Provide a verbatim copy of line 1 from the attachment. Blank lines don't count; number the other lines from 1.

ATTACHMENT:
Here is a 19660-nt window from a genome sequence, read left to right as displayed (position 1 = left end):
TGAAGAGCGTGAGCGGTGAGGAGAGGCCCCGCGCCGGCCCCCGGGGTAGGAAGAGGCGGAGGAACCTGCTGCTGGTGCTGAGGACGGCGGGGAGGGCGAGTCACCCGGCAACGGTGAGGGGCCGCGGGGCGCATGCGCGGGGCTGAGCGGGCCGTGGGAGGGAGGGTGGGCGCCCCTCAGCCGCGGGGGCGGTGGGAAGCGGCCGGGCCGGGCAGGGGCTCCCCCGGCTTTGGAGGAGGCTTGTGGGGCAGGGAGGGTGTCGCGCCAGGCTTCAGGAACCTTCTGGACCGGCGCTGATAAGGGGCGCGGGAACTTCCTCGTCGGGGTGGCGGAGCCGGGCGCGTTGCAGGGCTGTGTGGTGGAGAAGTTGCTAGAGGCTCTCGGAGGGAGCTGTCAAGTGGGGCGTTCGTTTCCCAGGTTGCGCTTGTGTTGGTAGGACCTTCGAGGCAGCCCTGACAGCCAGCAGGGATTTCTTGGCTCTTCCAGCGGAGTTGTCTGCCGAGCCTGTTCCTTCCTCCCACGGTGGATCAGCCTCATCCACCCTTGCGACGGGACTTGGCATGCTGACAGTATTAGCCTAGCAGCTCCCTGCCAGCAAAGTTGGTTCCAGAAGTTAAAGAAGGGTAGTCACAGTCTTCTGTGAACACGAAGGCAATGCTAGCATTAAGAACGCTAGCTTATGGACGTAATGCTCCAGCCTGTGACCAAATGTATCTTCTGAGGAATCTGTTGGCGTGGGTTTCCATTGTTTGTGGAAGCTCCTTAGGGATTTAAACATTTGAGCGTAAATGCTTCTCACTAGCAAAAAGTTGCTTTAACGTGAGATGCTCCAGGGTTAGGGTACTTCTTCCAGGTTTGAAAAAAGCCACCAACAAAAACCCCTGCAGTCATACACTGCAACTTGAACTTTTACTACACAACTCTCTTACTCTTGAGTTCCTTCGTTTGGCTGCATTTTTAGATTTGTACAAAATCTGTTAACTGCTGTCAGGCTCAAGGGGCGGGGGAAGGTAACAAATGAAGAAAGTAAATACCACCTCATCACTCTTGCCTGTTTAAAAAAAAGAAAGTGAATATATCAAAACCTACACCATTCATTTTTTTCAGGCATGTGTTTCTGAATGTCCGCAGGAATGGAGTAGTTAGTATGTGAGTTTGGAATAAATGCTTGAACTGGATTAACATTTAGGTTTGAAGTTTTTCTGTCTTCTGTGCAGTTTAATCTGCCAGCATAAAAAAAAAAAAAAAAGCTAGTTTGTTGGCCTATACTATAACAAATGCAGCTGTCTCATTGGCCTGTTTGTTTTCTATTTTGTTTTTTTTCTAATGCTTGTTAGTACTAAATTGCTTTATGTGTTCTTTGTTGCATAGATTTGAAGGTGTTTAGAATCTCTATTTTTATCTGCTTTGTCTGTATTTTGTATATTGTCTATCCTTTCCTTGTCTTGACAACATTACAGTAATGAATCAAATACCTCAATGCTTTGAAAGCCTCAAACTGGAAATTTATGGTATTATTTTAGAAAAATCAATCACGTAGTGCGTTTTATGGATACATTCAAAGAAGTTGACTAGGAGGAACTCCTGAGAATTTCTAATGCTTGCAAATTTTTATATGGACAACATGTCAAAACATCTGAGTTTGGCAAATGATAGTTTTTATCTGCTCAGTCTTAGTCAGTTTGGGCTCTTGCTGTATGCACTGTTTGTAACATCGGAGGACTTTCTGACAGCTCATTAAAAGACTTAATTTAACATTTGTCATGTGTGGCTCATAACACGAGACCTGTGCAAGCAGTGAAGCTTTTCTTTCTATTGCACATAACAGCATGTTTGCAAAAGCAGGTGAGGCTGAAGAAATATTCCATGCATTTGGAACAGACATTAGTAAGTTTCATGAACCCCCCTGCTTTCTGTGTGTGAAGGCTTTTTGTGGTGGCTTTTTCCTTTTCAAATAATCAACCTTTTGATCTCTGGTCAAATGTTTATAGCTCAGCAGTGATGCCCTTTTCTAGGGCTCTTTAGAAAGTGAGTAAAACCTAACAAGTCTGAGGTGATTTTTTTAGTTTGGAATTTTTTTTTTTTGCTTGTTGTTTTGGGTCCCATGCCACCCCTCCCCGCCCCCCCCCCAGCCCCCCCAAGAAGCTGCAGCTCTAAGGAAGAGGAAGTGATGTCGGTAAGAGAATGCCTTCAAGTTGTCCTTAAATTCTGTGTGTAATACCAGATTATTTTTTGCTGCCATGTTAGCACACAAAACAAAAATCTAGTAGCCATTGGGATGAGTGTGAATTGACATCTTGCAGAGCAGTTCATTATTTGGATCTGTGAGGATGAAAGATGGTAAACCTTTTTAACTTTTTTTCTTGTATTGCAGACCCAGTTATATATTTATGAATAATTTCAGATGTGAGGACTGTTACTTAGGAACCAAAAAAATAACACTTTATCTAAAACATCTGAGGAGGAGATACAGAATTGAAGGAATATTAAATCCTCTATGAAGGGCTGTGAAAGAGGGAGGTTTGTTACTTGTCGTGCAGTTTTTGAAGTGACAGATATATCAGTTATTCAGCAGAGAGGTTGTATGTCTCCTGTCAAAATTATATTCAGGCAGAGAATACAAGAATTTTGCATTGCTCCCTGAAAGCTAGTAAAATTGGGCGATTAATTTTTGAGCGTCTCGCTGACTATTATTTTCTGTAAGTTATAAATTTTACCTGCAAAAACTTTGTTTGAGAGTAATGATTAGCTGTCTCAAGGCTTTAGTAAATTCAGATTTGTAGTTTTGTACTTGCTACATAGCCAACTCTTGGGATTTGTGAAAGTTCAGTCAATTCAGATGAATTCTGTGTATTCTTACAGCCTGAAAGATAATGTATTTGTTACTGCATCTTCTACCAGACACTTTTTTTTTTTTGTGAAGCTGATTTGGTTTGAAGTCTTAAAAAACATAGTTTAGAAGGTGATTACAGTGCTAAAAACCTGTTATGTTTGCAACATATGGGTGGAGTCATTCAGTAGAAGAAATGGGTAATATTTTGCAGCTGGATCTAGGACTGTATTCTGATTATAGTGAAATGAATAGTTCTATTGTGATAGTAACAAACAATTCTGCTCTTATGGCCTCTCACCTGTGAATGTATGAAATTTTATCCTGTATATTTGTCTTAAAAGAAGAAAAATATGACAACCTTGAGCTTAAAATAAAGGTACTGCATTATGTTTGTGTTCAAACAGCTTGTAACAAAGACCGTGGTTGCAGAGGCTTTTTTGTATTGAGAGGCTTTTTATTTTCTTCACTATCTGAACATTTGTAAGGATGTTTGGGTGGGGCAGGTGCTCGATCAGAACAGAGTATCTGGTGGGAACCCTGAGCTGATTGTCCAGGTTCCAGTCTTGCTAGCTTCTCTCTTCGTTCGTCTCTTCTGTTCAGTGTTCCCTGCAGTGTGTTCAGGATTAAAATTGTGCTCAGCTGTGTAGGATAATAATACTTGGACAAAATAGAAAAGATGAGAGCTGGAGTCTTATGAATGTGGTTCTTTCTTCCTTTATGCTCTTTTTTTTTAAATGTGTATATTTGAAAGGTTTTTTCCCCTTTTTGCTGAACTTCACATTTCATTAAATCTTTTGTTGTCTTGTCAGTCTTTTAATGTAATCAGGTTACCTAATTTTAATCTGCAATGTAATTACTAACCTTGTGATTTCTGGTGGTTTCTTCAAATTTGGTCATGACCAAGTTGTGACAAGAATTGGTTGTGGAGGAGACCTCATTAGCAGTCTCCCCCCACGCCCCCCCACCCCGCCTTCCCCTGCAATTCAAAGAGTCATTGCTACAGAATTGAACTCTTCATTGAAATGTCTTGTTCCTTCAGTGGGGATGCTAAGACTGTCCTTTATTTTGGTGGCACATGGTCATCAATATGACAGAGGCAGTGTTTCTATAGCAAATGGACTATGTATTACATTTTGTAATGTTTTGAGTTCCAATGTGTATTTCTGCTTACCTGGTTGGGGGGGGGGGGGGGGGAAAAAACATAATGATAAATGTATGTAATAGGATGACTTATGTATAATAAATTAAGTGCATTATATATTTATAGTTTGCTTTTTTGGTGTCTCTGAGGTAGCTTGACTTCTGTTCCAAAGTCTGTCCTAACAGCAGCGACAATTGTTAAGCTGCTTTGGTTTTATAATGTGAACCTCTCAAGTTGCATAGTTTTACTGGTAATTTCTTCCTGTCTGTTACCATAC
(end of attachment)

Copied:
Here is a 19660-nt window from a genome sequence, read left to right as displayed (position 1 = left end):